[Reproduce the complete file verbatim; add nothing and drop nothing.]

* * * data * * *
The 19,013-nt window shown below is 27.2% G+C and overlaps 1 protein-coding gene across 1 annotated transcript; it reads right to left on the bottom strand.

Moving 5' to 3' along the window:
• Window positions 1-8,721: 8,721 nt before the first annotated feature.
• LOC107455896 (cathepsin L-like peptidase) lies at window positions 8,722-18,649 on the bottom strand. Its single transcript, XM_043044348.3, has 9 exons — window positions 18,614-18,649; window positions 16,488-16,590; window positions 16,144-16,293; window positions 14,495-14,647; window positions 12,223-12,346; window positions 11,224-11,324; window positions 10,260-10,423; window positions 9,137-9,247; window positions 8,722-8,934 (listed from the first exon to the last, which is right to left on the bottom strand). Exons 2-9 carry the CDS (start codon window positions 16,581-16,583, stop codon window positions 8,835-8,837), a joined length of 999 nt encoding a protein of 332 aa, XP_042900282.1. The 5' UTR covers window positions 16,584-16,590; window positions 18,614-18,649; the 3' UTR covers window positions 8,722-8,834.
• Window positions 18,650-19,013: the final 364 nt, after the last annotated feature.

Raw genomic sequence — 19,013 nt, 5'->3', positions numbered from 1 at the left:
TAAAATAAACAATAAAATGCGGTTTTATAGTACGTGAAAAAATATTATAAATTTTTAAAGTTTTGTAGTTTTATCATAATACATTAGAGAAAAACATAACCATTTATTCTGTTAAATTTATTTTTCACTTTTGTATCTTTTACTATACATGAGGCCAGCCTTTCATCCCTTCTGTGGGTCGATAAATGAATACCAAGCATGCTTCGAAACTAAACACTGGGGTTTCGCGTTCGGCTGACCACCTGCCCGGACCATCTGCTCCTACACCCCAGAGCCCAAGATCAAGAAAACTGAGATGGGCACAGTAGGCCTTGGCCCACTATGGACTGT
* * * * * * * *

The 19,013-nt window shown below is 27.2% G+C and overlaps 1 protein-coding gene across 1 annotated transcript; it reads right to left on the bottom strand.

Moving 5' to 3' along the window:
• Window positions 1-8,721: 8,721 nt before the first annotated feature.
• LOC107455896 (cathepsin L-like peptidase) lies at window positions 8,722-18,649 on the bottom strand. Its single transcript, XM_043044348.3, has 9 exons — window positions 18,614-18,649; window positions 16,488-16,590; window positions 16,144-16,293; window positions 14,495-14,647; window positions 12,223-12,346; window positions 11,224-11,324; window positions 10,260-10,423; window positions 9,137-9,247; window positions 8,722-8,934 (listed from the first exon to the last, which is right to left on the bottom strand). Exons 2-9 carry the CDS (start codon window positions 16,581-16,583, stop codon window positions 8,835-8,837), a joined length of 999 nt encoding a protein of 332 aa, XP_042900282.1. The 5' UTR covers window positions 16,584-16,590; window positions 18,614-18,649; the 3' UTR covers window positions 8,722-8,834.
• Window positions 18,650-19,013: the final 364 nt, after the last annotated feature.

Raw genomic sequence — 19,013 nt, 5'->3', positions numbered from 1 at the left:
TAAAATAAACAATAAAATGCGGTTTTATAGTACGTGAAAAAATATTATAAATTTTTAAAGTTTTGTAGTTTTATCATAATACATTAGAGAAAAACATAACCATTTATTCTGTTAAATTTATTTTTCACTTTTGTATCTTTTACTATACATGAGGCCAGCCTTTCATCCCTTCTGTGGGTCGATAAATGAATACCAAGCATGCTTCGAAACTAAACACTGGGGTTTCGCGTTCGGCTGACCACCTGCCCGGACCATCTGCTCCTACACCCCAGAGCCCAAGATCAAGAAAACTGAGATGGGCACAGTAGGCCTTGGCCCACTATGGACTGT